Become a Volunteer

Project Description

Pilpintuwasi is located in the Amazon rainforest in Peru and works in rescue, rehabilitation, and when possible reintegration of wildlife.

We work in partnership with Animal Defenders International (ADI) and the ecological police in the fight against the trafficking, abuse, capture, and hunting of wild animals. Volunteers can help with caring for the animals, maintenance, and environmental education.

Gudrun Sperrer started working on discovering host plants for butterflies in 1995. In 2002, she founded a butterfly farm with the idea of conserving some of the thousands of Amazonian species. Over the years we started protecting the wildlife of the Amazon region through rescue and rehabilitation of local flora and fauna.

The animals at the center have all been abused, neglected, or abandoned. Some of the animals were orphaned, others were rescued from animal dealers who were trying to traffic the animals out of the country and many have been retrieved from families who had kept them in captivity. The majority have suffered some sort of physical or psychological abuse.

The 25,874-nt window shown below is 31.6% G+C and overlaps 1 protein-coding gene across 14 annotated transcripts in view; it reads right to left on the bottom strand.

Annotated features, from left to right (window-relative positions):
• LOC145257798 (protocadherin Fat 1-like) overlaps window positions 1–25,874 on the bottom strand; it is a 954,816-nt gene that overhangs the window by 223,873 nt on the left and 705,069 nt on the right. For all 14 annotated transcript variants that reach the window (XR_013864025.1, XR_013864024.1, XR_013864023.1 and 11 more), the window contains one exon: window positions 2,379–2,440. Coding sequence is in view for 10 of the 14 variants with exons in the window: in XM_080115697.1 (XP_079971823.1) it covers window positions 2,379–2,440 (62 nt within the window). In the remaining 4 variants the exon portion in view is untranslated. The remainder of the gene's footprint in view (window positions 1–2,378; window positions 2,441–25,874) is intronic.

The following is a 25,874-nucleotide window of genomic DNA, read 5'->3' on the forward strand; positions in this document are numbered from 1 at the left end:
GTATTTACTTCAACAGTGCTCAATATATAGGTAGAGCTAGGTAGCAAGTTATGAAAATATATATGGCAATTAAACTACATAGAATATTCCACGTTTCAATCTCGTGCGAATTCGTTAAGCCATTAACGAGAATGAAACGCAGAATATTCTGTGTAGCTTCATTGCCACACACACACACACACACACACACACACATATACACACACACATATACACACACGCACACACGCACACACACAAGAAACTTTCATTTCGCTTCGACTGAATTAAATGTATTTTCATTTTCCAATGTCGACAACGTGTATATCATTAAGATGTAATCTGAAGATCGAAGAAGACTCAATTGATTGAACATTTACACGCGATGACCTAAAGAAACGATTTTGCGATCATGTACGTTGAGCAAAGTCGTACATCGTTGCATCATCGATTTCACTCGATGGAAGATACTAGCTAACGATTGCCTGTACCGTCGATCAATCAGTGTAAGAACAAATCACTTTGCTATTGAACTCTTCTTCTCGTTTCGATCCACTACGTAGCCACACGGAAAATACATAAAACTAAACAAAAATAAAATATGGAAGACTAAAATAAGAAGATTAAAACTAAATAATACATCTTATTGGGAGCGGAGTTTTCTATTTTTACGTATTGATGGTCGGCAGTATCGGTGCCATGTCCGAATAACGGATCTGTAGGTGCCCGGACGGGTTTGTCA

We currently have more than 20 different species of animals at the center which include: Jaguar, ocelot, tapir, parrots, macaws, monkeys, butterflies, and many more.

Volunteer project

Volunteer Information

Requirements

Volunteer Tasks

Volunteer Work Schedule

Living

Anguila Lodge

Anguila Lodge House

Accommodation

Anguila Lodge is a jungle accommodation in the Amazon Rainforest. It is the ideal place to relax and disconnect.
It is located 30 min walking from Pilpintuwasi or 15 min walking from the port in Padre Cocha village.

Padre Cocha is a small but busy village with small roads, no cars, just moto-taxis which is a vast contrast from Iquitos.
However, you can still reach the city within 20 minutes by boat and go there for an evening if you need to. In Padre Cocha, you will find many small shops where you can buy all your basic products like toiletries, some produce like bread, chicken, fish, vegetables, eggs, etc and sometimes there is a small market.

There are also a couple of Chifa and fast-food restaurants where you can find chicken, fish, and some vegetarian options.